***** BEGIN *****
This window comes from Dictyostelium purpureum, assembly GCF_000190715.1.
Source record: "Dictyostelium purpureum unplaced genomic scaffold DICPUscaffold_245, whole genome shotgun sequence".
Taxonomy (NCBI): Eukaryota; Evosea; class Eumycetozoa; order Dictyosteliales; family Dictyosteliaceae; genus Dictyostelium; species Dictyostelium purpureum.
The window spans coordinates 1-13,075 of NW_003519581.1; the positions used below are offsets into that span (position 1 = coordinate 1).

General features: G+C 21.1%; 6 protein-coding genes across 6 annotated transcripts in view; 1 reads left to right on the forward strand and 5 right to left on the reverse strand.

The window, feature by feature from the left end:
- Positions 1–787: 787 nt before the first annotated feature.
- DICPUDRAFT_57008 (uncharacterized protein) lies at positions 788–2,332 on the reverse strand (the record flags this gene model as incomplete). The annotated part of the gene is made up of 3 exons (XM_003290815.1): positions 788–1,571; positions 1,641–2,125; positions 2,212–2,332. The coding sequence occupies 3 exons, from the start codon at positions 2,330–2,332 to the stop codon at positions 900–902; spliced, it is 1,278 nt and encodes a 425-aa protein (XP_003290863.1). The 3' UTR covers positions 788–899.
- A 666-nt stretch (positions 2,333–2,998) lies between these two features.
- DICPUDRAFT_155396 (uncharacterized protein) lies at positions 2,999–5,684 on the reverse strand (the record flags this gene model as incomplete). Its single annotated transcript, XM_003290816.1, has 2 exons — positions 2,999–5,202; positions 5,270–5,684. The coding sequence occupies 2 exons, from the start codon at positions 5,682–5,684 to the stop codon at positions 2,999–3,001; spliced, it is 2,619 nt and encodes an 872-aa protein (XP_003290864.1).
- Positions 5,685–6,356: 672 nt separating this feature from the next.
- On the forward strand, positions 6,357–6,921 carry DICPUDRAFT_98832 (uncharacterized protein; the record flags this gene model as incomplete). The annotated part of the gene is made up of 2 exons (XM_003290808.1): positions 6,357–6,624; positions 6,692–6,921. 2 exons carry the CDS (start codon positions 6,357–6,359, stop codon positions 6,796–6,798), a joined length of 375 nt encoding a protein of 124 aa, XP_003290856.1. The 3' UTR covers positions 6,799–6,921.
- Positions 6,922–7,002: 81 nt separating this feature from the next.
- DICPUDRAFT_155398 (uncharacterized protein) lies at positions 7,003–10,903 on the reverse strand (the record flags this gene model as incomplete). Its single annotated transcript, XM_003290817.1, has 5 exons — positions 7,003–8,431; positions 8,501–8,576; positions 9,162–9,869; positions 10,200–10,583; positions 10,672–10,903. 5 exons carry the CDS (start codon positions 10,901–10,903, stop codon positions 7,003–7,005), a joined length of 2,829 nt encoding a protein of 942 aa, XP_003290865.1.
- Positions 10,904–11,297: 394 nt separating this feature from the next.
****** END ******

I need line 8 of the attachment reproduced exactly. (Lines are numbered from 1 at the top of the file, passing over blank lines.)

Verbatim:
- DICPUDRAFT_57008 (uncharacterized protein) lies at positions 788–2,332 on the reverse strand (the record flags this gene model as incomplete). The annotated part of the gene is made up of 3 exons (XM_003290815.1): positions 788–1,571; positions 1,641–2,125; positions 2,212–2,332. The coding sequence occupies 3 exons, from the start codon at positions 2,330–2,332 to the stop codon at positions 900–902; spliced, it is 1,278 nt and encodes a 425-aa protein (XP_003290863.1). The 3' UTR covers positions 788–899.